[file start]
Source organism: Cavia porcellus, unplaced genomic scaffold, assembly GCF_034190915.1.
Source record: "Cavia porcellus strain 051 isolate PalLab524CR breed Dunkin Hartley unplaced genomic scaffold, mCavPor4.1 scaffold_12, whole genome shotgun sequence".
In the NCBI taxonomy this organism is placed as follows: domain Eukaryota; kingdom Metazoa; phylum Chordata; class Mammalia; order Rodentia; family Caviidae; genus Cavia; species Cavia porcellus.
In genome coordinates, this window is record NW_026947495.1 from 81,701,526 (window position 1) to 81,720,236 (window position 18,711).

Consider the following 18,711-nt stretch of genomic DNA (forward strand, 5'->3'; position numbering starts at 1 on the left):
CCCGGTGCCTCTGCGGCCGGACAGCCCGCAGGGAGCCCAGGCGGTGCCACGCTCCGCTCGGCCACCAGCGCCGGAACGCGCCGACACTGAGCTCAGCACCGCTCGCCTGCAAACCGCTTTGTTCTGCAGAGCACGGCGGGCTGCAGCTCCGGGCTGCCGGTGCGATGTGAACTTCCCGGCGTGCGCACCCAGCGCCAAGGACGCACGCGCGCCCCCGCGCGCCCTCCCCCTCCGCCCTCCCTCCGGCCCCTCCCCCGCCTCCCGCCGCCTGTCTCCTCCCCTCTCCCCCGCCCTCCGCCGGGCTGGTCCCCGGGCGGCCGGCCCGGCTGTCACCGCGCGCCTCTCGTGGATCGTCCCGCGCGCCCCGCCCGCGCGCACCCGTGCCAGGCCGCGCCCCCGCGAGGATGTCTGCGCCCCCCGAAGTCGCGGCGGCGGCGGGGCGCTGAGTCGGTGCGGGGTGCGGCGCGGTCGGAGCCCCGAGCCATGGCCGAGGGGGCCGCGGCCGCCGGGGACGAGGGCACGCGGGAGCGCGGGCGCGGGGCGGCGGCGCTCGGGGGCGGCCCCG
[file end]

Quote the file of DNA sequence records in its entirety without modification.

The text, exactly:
Source organism: Cavia porcellus, unplaced genomic scaffold, assembly GCF_034190915.1.
Source record: "Cavia porcellus strain 051 isolate PalLab524CR breed Dunkin Hartley unplaced genomic scaffold, mCavPor4.1 scaffold_12, whole genome shotgun sequence".
In the NCBI taxonomy this organism is placed as follows: domain Eukaryota; kingdom Metazoa; phylum Chordata; class Mammalia; order Rodentia; family Caviidae; genus Cavia; species Cavia porcellus.
In genome coordinates, this window is record NW_026947495.1 from 81,701,526 (window position 1) to 81,720,236 (window position 18,711).

Consider the following 18,711-nt stretch of genomic DNA (forward strand, 5'->3'; position numbering starts at 1 on the left):
CCCGGTGCCTCTGCGGCCGGACAGCCCGCAGGGAGCCCAGGCGGTGCCACGCTCCGCTCGGCCACCAGCGCCGGAACGCGCCGACACTGAGCTCAGCACCGCTCGCCTGCAAACCGCTTTGTTCTGCAGAGCACGGCGGGCTGCAGCTCCGGGCTGCCGGTGCGATGTGAACTTCCCGGCGTGCGCACCCAGCGCCAAGGACGCACGCGCGCCCCCGCGCGCCCTCCCCCTCCGCCCTCCCTCCGGCCCCTCCCCCGCCTCCCGCCGCCTGTCTCCTCCCCTCTCCCCCGCCCTCCGCCGGGCTGGTCCCCGGGCGGCCGGCCCGGCTGTCACCGCGCGCCTCTCGTGGATCGTCCCGCGCGCCCCGCCCGCGCGCACCCGTGCCAGGCCGCGCCCCCGCGAGGATGTCTGCGCCCCCCGAAGTCGCGGCGGCGGCGGGGCGCTGAGTCGGTGCGGGGTGCGGCGCGGTCGGAGCCCCGAGCCATGGCCGAGGGGGCCGCGGCCGCCGGGGACGAGGGCACGCGGGAGCGCGGGCGCGGGGCGGCGGCGCTCGGGGGCGGCCCCG